In October 1999 the OPC Foundation announced that it will publish XML schema based on OPC specifications that define application interoperability and communications between disparate industrial automation devices, systems and applications running across the manufacturing enterprise.
In July 2003 the first version of the XML DA specification was released.
XML DA specifies a rather simple web service with eight methods that handle all of the features typically used in the OPC Data Access applications.
The XML DA specification didn't get the attention it deserves, mainly because the OPC Foundation announced the United Architecture specification shortly after the release of XML DA and allocated its resources on this new specification. Another reason is performance concerns. Due to the XML based communication XML DA is much slower than the COM based OPC DA. This caused users to decide for proprietary tunnel solutions instead of XML DA. However, it needs to be noted that XML DA is actually fast enough for many OPC data access applications.
XML DA Characteristics
- Simple to implement
- Limited functionality, Data Access only
- Covers the requirements of most OPC Data Access applications
- Can be used with web service extensions for secure communication
- Much slower than COM based OPC
- Products available
.NET3 (WCF) eliminates many of the web services short comings. The communication can now be configured for either high performance or security.
The XML DA specification defines SOAP messages for requests and responses. With .NET2 the communication is restricted the HTTP transport. With .NET3 (WCF) the communication can be configured in a wide range to include TCP and Pipe transports and many security options. The WCF basicHttp binding is compatible with .NET2.
In January 2004 the OPC Foundation tasked a work group to create the Unified Architecture (OPC UA) specification.
The OPC UA specification was to address the shortcomings of XML DA:
- Integration of all OPC specification allowing alarms and historical data to be accessed in much the same way as current values.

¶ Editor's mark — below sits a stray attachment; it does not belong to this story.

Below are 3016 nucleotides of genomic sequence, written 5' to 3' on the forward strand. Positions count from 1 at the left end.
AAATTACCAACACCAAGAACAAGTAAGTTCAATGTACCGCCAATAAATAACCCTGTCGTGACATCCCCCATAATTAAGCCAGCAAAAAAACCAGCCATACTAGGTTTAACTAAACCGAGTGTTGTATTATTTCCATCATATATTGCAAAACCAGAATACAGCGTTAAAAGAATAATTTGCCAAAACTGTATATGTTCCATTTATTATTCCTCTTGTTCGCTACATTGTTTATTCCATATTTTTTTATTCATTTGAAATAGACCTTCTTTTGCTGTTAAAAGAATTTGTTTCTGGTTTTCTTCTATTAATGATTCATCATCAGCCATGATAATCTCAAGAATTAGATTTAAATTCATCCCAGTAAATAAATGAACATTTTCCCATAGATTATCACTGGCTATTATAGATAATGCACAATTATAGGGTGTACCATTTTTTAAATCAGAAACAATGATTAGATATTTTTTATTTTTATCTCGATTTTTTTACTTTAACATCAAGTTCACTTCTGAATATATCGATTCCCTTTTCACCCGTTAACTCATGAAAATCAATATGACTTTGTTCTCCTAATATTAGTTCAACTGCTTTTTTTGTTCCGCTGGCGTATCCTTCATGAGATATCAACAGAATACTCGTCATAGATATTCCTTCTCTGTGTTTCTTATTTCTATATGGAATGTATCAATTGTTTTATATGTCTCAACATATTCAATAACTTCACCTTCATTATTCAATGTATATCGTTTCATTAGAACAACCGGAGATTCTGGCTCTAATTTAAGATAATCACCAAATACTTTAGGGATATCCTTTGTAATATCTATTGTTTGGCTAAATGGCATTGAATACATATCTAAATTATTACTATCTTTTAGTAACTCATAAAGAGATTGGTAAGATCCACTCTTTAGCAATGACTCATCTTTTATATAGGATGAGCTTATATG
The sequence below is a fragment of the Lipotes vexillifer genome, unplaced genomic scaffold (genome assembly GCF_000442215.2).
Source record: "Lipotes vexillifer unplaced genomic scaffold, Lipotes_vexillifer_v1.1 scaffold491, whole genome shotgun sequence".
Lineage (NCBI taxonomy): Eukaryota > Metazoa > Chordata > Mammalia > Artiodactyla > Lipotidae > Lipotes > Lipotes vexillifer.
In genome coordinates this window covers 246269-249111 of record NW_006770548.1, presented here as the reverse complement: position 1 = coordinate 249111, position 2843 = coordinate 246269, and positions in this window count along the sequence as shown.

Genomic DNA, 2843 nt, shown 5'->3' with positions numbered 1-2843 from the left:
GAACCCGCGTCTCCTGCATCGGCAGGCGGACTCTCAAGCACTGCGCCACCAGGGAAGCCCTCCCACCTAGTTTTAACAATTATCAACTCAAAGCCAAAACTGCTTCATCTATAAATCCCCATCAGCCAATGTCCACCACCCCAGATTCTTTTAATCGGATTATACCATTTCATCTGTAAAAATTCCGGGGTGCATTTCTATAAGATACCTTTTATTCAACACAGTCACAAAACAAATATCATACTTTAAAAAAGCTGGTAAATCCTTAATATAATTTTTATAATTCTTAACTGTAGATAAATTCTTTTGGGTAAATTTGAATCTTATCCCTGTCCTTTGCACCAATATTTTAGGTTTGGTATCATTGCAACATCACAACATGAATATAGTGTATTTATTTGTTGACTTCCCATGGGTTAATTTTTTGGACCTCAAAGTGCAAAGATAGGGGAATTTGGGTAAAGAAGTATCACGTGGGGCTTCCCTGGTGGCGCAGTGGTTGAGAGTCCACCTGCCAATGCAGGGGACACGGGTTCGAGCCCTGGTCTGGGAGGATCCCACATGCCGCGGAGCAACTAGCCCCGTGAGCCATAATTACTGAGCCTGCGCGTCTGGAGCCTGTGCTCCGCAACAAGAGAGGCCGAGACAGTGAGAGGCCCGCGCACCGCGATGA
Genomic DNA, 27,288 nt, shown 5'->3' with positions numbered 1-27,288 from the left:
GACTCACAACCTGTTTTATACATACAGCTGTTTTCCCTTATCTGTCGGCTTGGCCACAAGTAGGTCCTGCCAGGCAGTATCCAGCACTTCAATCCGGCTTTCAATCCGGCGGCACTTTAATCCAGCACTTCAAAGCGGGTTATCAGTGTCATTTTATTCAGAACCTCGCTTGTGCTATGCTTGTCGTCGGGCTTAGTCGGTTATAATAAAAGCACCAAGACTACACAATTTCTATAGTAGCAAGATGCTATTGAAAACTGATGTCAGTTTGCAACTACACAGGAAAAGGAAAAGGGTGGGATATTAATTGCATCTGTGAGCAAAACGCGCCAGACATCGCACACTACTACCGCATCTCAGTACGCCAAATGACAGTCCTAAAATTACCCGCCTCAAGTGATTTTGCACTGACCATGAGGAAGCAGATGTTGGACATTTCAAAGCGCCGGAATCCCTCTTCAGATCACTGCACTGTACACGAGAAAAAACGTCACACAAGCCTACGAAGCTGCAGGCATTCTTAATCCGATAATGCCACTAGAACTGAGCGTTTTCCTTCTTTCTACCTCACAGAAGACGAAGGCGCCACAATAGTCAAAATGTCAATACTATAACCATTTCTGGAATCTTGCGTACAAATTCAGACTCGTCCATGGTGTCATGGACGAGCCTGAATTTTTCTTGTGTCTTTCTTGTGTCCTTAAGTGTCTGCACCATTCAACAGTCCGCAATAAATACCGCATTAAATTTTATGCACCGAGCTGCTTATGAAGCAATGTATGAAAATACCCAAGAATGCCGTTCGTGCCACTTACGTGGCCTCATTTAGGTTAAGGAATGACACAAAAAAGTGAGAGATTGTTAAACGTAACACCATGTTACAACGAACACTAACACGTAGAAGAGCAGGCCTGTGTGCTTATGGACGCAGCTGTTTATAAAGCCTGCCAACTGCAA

- A communication suitable on device and enterprise level.
These requirements made the OPC UA specification a daunting task and not all of the eleven parts of the OPC UA specification were released at end of 2006.
OPC UA is structured to have the required features for all OPC specifications (Data Access, Alarms&Events, Historical Data, Batch, Commands, Security) in it's base. Therefore the OPC UA base is complex and designed with a network database. A network database by itself is complicated. Due to the difficulty implementing and maintaining the network database model, the simpler relational databases are widely used instead.
To achieve the goal of OPC UA to be suitable on device and enterprise level OPC UA had to be defined for multiple communication implementations. OPC UA is therefore an 'inner' specification that can be accessed through different communications stacks (communication layer implementations) such as web services or a binary communication for high performance device level communication.
OPC UA server and clients not only need to be OPC UA compliant but also need to use a UA compliant communication stack.
The wide flexibility of UA allows servers to be structured in different ways. The UA client development tends to be complex because clients need to be able handle all UA allowed features.
So far UA is mainly used as a PLC interface. There are not yet many UA .NET applications.
OPC .NET 3 (Express Interface)
The Express Interface (Xi) specification was created in 2009 by a number of OPC vendor companies and end of 2009 the OPC Foundation adopted Xi as the OPC .NET 3.0 (WCF) specification.
In March 2010 the specification version 1.1 was released and the first products became available.
In October 2010 the specification version 1.20 was released.
Xi is a Microsoft .NET based interface designed for secure and reliable access to real-time and historical process automation system data. Xi provides a standard, .Net based interface for “classic” OPC server functionality, OPC Data Access (DA), OPC Alarms & Events (A&E) and OPC Historical Data Access (HDA) and represents a natural progression of Microsoft communication technology from Microsoft Component Object Model (COM) to .Net.
Xi provides the same functionality as the classic OPC servers while addressing some of the known shortcomings of classic OPC. The classic OPC servers are based on COM communications, which was state of the art when the OPC specifications were created, but since the introduction of OPC DA in 1996, Microsoft has moved from COM to .Net communications. COM is efficient for local server access but can be difficult to configure for remote server access and problematic for communication through firewalls.
Xi is designed for WCF and can use all current and future WCF communication and security features. Xi adds additional security features designed to combine high security with high performance.
Thanks to the simplicity there are already a number of Xi products on the market.